Cavin History, Family Crest & Coats of Arms

Irish names tend to vary widely in their spelling and overall form. The original Gaelic form of the name Cavin is Caomhanach, an adjective denoting association with St. Caomhan. The first Kavanagh, Donal, the son of Dermot MacMurrough, was fostered by a successor of this saint.

Early Origins of the Cavin family

The surname Cavin was first found in County Carlow (Irish: Cheatharlach) a small landlocked area located in the province of Leinster in the South East of Ireland, where they held a family seat from very ancient times. The Kavanaghs (Cavanaghs) were descended from the MacMorough stem and were Lords of Leinster. Donoch McMorough was the King of Leinster, son of Dermod and it was from Donoch from which the Cavanaghs sprang. They were descended directly from the Heremon Line of Irish Kings. Donell, son of Dermot MacMurrough acquired the name Caomhanach, or Cavanagh. His sister Eva married Strongbow, Earl of Pembroke, the leader of the English invasion of Ireland. [1]

Important Dates for the Cavin family

This web page shows only a small excerpt of our Cavin research. Another 96 words (7 lines of text) covering the years 1889, 1667 and 1739 are included under the topic Early Cavin History in all our PDF Extended History products and printed products wherever possible.

Cavin Spelling Variations

A name was often recorded during the Middle Ages under several different spelling variations during the life of its bearer because literacy was rare there was no real push to clearly define any of the languages found in the British Isles at that time. Variations found of the name Cavin include Cavanagh, Kavanagh, Kavanah, Cavanaugh, Keevan, Cavanaw, Kavanaw, Cavenaugh, Cavanough, Cavaneagh, Cavana, Cavena, Cavinaugh, Kavina, Kavena, Kavanaugh, Cavanach, Kavanach, Cabenagh, O'Cavanagh, O'Kavanagh, Keaveney, Geaveney, M'Cavanna and many more.

Early Notables of the Cavin family (pre 1700)

Prominent amongst the family at this time was Christian Davies (1667-1739), born Christian Cavanagh in Dublin, also known as Kit Cavanagh and Mother Ross was a...
Another 26 words (2 lines of text) are included under the topic Early Cavin Notables in all our PDF Extended History products and printed products wherever possible.

Cavin migration to the United States

Ireland became inhospitable for many native Irish families in the 19th centuries. Poverty, lack of opportunities, high rents, and discrimination forced thousands to leave the island for North America. The largest exodus of Irish settlers occurred with the Great Potato Famine of the late 1840s. For these immigrants the journey to British North America and the United States was long and dangerous and many did not live to see the shores of those new lands. Those who did make it were essential to the development of what would become two of the wealthiest and most powerful nations of the world. These Irish immigrants were not only important for peopling the new settlements and cities, they also provided the manpower needed for the many industrial and agricultural projects so essential to these growing nations. Immigration and passenger lists have documented the arrival of various people bearing the name Cavin to North America:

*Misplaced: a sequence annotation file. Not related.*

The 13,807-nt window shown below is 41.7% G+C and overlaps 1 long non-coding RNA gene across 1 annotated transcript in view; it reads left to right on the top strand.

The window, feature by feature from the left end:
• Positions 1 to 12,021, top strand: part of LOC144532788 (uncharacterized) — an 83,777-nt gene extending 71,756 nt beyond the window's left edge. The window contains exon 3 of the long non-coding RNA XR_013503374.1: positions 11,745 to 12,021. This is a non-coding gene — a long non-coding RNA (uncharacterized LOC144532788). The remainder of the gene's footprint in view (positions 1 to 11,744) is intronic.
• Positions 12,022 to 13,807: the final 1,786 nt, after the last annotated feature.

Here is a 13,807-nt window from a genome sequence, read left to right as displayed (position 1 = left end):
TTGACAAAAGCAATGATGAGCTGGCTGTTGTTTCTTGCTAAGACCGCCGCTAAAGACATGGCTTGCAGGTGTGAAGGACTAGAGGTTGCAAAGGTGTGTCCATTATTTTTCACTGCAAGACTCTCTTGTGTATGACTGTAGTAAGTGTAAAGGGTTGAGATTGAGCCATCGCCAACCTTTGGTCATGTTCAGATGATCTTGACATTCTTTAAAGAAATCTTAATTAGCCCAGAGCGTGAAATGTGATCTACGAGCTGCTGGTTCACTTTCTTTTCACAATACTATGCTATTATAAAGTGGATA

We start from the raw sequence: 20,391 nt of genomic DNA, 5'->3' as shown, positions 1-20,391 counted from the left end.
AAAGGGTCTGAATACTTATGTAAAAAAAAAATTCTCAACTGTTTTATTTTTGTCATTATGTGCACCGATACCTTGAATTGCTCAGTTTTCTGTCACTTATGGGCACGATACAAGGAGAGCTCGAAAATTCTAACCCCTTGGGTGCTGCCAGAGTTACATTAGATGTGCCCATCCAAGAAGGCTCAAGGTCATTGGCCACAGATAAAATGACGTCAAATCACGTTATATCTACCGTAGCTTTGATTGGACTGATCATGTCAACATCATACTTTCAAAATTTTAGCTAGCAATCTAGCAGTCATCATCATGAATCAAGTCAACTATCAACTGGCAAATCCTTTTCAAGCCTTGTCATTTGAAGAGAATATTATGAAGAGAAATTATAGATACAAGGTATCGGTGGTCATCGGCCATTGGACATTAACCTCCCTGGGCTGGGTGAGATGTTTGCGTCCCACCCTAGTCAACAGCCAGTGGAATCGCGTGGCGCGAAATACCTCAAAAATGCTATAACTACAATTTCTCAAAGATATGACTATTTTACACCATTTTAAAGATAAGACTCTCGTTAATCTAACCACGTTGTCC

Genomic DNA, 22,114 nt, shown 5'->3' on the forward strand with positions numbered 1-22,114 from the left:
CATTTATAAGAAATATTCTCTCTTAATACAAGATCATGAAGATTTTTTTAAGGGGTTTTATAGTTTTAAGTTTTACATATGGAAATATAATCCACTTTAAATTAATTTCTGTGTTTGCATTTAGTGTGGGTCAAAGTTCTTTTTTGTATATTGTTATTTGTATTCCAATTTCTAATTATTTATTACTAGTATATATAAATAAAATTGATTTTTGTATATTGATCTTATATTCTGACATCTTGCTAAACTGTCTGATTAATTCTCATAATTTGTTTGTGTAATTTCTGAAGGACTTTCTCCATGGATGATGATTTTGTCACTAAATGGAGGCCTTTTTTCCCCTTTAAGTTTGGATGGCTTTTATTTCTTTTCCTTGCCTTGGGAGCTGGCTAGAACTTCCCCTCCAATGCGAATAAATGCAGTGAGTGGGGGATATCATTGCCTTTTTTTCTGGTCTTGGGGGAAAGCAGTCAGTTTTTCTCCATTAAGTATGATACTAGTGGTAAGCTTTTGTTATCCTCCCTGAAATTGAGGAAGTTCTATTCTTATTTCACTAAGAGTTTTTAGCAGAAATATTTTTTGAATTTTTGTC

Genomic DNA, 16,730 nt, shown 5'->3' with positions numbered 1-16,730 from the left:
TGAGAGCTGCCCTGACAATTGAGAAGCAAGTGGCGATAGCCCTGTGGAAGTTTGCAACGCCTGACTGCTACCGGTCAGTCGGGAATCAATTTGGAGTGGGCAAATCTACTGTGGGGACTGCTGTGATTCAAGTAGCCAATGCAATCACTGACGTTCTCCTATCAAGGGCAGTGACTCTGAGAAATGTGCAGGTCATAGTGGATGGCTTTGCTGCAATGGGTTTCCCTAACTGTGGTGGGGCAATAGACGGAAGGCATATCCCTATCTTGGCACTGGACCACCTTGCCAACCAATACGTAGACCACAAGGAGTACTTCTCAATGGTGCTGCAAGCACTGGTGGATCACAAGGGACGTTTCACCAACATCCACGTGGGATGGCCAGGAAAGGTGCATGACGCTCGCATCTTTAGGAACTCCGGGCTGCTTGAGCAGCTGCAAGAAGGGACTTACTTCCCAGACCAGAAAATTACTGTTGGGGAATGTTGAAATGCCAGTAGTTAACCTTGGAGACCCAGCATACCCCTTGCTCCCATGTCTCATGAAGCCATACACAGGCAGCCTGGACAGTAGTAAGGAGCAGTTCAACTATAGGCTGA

Cavin Settlers in United States in the 19th Century
  • John Cavin, who landed in New York, NY in 1862 [2]

Cavin migration to Australia

Emigration to Australia followed the First Fleets of convicts, tradespeople and early settlers. Early immigrants include:

Cavin Settlers in Australia in the 19th Century
  • William Cavin, aged 20, who arrived in South Australia in 1854 aboard the ship "Taymouth Castle" [3]

Contemporary Notables of the name Cavin (post 1700)

  • Ruth Cavin (1918-2011), American book editor
  • Cavin Leon Yarbrough (b. 1954), American singer and songwriter, one half of the duo Yarbrough and Peoples, known for their biggest selling release was "Don't Stop the Music" (1981)

Citations

  1. ^ Lowe, Mark Anthony, Patronymica Britannica, A Dictionary of Family Names of the United Kingdom. London: John Russel Smith, 1860. Print.
  2. ^ Filby, P. William, Meyer, Mary K., Passenger and immigration lists index : a guide to published arrival records of about 500,000 passengers who came to the United States and Canada in the seventeenth, eighteenth, and nineteenth centuries. 1982-1985 Cumulated Supplements in Four Volumes Detroit, Mich. : Gale Research Co., 1985, Print (ISBN 0-8103-1795-8)
  3. ^ South Australian Register Thursday 4th May 1854. (Retrieved 2010, November 5) Taymouth Castle 1854. Retrieved http://www.theshipslist.com/ships/australia/taymouthcastle1854.shtml.
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